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Ada '83 Rationale, Ch 15: Representation Clauses and Machine Dependences

"Rationale for the Design of the
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CHAPTER 15: Representation Clauses and Machine Dependences

There is an inherent dilemma in the design of a high-order language with a systems programming capability. On the one hand we are trying to achieve reliability by raising the level of the language. For example, we provide data types and encourage the taking of an abstract view of objects, in which they are known only by the set of operations applicable to them: controlling the applicable operations enables incorrect use to be detected.

On the other hand, systems applications require the ability to stay rather close to the machine, and not only for reasons of efficiency. For example, defining a hardware descriptor must be done in terms of the physical properties, the bit positions, and so on. A mapping different from that prescribed by the hardware would not merely be inefficient - it would be incorrect and would not work at all. To produce a correct program in such cases we are forced to abandon the abstract view and to work in terms of the physical representation. This contradiction cannot be avoided. The language must deal with objects at two different levels, the logical and the representation level [Wo 72].

Clearly, dealing with physical representation is inherently dangerous. However, some control can still be achieved if the language enforces a clear separation of the logical properties from their physical representation.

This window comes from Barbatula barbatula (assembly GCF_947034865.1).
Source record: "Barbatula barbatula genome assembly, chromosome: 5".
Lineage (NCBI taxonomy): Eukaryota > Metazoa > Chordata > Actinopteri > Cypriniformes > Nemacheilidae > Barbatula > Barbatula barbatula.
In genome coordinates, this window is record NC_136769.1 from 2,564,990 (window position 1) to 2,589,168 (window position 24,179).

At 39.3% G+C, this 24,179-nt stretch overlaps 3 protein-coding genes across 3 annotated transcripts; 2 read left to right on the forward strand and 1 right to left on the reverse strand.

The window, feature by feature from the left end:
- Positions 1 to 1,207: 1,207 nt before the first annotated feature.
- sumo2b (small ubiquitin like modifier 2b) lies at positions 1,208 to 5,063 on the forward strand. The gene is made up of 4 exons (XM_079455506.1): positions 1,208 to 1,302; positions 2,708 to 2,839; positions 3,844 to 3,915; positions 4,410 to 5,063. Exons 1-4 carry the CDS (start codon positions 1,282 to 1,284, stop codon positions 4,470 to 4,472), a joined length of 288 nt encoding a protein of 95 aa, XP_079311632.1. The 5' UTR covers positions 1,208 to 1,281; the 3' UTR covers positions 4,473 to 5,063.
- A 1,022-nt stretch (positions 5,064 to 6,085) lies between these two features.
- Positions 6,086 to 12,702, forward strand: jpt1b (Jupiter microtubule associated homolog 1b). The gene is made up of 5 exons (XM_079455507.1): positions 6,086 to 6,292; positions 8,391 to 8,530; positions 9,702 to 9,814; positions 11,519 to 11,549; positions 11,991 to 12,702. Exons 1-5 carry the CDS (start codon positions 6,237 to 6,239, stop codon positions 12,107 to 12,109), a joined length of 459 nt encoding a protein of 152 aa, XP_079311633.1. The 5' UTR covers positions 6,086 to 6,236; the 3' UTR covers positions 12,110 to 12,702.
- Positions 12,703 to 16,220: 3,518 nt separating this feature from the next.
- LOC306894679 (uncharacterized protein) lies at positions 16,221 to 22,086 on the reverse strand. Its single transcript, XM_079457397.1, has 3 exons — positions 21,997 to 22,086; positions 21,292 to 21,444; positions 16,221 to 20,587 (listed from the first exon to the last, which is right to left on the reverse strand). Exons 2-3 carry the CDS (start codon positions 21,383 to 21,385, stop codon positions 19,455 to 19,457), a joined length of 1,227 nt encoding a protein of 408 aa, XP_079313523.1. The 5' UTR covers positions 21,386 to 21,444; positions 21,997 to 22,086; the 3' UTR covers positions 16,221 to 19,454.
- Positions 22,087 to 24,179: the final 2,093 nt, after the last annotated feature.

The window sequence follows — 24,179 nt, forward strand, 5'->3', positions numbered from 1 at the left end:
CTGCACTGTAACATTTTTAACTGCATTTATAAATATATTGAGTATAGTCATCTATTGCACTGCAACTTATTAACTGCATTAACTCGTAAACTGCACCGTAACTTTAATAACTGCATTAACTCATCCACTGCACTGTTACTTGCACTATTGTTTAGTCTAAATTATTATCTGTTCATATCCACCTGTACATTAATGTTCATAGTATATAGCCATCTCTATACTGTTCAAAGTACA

This separation principle is discussed below, along with the problem of changing representation and an analysis of the issues raised by the different forms of representation clause available in the language. This chapter also covers the ways to specify the parameters of a given configuration, and conversely how to ascertain them by environment enquiries. Finally we present the means available for interfacing with other languages.

In this chapter...

15.1 The Separation Principle
15.2 Types and Data Representation
15.3 Multiple Representations and Change of Representation
15.3.1 A Canonical Example of Changes of Representation
15.3.2 One Type - One Representation Principle
15.3.3 Explicit Type Conversion and Change of Representation
15.3.4 Implementation of Representation Changes
15.4 Presentation of the Data Representation Facility
15.4.1 Representation Pragmas
15.4.2 Length Clauses
15.4.3 Record Representation Clauses
15.4.4 Address Clauses
15.4.5 Enumeration Representation Clauses
15.5 Enumeration Types with Noncontiguous Representations
15.5.1 Assignment and Comparison with Noncontiguous Enumeration Types
15.5.2 Indexing and Case Statements with Noncontiguous Enumeration Types
15.5.3 Iteration Over Noncontiguous Enumeration Types
15.5.4 Character Types
15.6 Configuration Specification and Environment Enquiries
15.6.1 The Package SYSTEM
15.6.2 Pragmas for Configuration Specification
15.6.3 Representation Attributes
15.6.4 Configuration Specification and Conditional Compilation
15.7 Interface with Other Languages
15.8 Unchecked Conversions

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